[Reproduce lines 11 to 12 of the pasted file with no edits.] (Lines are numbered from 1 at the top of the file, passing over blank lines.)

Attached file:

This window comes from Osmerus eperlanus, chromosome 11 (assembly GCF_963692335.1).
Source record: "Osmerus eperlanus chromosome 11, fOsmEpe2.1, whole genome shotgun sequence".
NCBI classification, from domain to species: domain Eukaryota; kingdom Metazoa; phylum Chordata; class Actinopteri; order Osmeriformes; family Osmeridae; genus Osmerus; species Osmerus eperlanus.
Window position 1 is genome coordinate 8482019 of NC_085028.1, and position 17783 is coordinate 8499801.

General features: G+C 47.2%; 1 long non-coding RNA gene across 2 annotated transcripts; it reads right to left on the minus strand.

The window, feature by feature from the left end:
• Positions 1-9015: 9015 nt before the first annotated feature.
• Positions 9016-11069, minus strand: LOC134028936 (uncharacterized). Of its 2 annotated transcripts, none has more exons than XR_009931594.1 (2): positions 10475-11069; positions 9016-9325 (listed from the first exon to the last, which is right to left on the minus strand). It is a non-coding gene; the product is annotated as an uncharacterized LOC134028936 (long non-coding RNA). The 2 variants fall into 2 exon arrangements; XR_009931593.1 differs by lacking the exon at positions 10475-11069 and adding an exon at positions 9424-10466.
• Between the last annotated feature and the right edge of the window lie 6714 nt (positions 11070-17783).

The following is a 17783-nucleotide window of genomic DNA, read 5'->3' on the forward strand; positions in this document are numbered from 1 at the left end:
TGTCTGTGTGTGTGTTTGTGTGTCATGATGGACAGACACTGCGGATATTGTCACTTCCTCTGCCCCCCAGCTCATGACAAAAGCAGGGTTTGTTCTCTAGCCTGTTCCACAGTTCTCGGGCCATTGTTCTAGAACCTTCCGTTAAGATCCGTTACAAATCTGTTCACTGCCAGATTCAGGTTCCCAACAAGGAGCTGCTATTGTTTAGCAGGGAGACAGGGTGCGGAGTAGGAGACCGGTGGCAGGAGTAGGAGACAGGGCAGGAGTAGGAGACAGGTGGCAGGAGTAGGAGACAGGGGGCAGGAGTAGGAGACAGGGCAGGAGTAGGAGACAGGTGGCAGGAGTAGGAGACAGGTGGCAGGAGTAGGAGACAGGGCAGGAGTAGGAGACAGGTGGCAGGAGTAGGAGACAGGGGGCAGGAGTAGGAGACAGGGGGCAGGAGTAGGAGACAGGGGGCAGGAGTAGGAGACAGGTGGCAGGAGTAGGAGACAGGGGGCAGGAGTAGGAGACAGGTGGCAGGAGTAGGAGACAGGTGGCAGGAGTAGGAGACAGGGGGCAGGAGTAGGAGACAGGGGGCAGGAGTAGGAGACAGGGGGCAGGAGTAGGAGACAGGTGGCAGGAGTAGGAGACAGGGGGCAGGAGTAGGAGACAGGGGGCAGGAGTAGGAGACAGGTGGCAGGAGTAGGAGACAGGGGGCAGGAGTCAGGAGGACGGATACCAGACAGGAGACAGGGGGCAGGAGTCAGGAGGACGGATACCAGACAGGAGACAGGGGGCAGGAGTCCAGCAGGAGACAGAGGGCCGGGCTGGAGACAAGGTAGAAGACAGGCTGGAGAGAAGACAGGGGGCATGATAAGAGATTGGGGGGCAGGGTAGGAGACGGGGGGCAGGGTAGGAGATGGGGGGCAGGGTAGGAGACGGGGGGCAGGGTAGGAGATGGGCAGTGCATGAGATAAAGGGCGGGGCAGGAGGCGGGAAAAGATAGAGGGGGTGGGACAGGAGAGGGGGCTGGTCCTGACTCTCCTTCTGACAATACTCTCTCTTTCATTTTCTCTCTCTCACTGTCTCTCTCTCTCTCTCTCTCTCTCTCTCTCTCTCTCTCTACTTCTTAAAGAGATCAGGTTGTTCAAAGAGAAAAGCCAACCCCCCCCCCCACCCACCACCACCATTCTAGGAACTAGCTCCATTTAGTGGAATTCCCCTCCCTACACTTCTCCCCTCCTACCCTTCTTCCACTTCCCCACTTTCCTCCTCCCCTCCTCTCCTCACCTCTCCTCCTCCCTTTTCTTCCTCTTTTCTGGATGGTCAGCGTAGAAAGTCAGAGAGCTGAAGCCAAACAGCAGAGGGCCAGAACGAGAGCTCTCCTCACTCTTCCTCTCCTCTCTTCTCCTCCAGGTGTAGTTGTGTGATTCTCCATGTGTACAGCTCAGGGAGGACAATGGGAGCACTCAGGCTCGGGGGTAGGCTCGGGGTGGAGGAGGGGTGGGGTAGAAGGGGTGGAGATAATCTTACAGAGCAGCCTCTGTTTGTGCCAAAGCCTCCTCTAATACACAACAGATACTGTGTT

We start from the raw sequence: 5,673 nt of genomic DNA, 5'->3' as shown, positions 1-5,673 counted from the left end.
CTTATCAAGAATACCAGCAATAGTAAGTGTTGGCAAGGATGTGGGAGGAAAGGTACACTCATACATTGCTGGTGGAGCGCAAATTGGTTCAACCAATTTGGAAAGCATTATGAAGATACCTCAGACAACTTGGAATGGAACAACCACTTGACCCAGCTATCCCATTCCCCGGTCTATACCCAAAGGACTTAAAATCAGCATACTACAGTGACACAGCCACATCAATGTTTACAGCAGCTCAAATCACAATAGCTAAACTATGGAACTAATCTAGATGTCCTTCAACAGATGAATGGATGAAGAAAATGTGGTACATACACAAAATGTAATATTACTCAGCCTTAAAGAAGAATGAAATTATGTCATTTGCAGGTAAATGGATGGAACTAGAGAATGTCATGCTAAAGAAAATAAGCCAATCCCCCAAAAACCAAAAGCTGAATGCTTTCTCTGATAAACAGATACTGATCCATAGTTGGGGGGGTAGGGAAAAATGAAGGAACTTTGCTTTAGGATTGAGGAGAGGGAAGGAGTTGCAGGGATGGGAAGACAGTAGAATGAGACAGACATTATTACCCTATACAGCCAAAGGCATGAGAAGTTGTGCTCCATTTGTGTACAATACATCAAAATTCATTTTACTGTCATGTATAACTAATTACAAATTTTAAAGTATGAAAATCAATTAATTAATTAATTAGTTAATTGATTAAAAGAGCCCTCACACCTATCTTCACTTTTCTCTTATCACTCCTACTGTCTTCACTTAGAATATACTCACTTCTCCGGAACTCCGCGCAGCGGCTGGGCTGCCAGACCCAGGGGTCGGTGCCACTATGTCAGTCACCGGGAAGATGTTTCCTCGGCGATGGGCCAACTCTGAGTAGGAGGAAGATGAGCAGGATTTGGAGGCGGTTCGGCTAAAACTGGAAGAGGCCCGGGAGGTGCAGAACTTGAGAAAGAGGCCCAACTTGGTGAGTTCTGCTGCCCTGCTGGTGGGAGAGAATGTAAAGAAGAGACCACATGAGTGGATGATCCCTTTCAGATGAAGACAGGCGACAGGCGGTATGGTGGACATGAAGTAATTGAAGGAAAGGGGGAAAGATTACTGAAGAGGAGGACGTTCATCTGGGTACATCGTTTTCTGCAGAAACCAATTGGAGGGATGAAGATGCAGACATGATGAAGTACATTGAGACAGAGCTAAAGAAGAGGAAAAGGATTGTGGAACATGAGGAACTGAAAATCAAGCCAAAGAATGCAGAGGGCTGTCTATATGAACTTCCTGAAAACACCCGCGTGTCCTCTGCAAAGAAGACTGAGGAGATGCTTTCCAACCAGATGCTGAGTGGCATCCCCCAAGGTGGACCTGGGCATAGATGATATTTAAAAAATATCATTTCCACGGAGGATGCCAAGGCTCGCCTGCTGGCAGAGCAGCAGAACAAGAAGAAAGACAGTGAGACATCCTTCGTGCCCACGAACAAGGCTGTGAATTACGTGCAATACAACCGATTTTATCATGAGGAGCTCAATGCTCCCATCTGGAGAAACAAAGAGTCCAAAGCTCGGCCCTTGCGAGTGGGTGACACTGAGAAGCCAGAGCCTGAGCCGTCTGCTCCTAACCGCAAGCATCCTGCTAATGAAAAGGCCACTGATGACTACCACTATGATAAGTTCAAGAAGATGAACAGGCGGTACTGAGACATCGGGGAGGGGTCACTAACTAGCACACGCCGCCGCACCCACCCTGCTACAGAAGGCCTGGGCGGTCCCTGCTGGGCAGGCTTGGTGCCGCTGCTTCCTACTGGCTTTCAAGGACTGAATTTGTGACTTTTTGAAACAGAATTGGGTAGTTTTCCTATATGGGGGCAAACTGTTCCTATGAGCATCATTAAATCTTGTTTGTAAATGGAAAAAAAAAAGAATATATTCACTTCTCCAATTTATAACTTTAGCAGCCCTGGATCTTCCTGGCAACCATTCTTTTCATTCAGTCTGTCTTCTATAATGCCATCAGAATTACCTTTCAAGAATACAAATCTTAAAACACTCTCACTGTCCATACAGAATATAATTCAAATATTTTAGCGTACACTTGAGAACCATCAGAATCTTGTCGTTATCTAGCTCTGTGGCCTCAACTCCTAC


TGTCTGTGTGTGTGTTTGTGTGTCATGATGGACAGACACTGCGGATATTGTCACTTCCTCTGCCCCCCAGCTCATGACAAAAGCAGGGTTTGTTCTCTAGCCTGTTCCACAGTTCTCGGGCCATTGTTCTAGAACCTTCCGTTAAGATCCGTTACAAATCTGTTCACTGCCAGATTCAGGTTCCCAACAAGGAGCTGCTATTGTTTAGCAGGGAGACAGGGTGCGGAGTAGGAGACCGGTGGCAGGAGTAGGAGACAGGGCAGGAGTAGGAGACAGGTGGCAGGAGTAGGAGACAGGGGGCAGGAGTAGGAGACAGGGCAGGAGTAGGAGACAGGTGGCAGGAGTAGGAGACAGGTGGCAGGAGTAGGAGACAGGGCAGGAGTAGGAGACAGGTGGCAGGAGTAGGAGACAGGGGGCAGGAGTAGGAGACAGGGGGCAGGAGTAGGAGACAGGGGGCAGGAGTAGGAGACAGGTGGCAGGAGTAGGAGACAGGGGGCAGGAGTAGGAGACAGGTGGCAGGAGTAGGAGACAGGTGGCAGGAGTAGGAGACAGGGGGCAGGAGTAGGAGACAGGGGGCAGGAGTAGGAGACAGGGGGCAGGAGTAGGAGACAGGTGGCAGGAGTAGGAGACAGGGGGCAGGAGTAGGAGACAGGGGGCAGGAGTAGGAGACAGGTGGCAGGAGTAGGAGACAGGGGGCAGGAGTCAGGAGGACGGATACCAGACAGGAGACAGGGGGCAGGAGTCAGGAGGACGGATACCAGACAGGAGACAGGGGGCAGGAGTCCAGCAGGAGACAGAGGGCCGGGCTGGAGACAAGGTAGAAGACAGGCTGGAGAGAAGACAGGGGGCATGATAAGAGATTGGGGGGCAGGGTAGGAGACGGGGGGCAGGGTAGGAGATGGGGGGCAGGGTAGGAGACGGGGGGCAGGGTAGGAGATGGGCAGTGCATGAGATAAAGGGCGGGGCAGGAGGCGGGAAAAGATAGAGGGGGTGGGACAGGAGAGGGGGCTGGTCCTGACTCTCCTTCTGACAATACTCTCTCTTTCATTTTCTCTCTCTCACTGTCTCTCTCTCTCTCTCTCTCTCTCTCTCTCTCTCTCTCTACTTCTTAAAGAGATCAGGTTGTTCAAAGAGAAAAGCCAACCCCCCCCCCCACCCACCACCACCATTCTAGGAACTAGCTCCATTTAGTGGAATTCCCCTCCCTACACTTCTCCCCTCCTACCCTTCTTCCACTTCCCCACTTTCCTCCTCCCCTCCTCTCCTCACCTCTCCTCCTCCCTTTTCTTCCTCTTTTCTGGATGGTCAGCGTAGAAAGTCAGAGAGCTGAAGCCAAACAGCAGAGGGCCAGAACGAGAGCTCTCCTCACTCTTCCTCTCCTCTCTTCTCCTCCAGGTGTAGTTGTGTGATTCTCCATGTGTACAGCTCAGGGAGGACAATGGGAGCACTCAGGCTCGGGGGTAGGCTCGGGGTGGAGGAGGGGTGGGGTAGAAGGGGTGGAGATAATCTTACAGAGCAGCCTCTGTTTGTGCCAAAGCCTCCTCTAATACACAACAGATACTGTGTT

We start from the raw sequence: 5,673 nt of genomic DNA, 5'->3' as shown, positions 1-5,673 counted from the left end.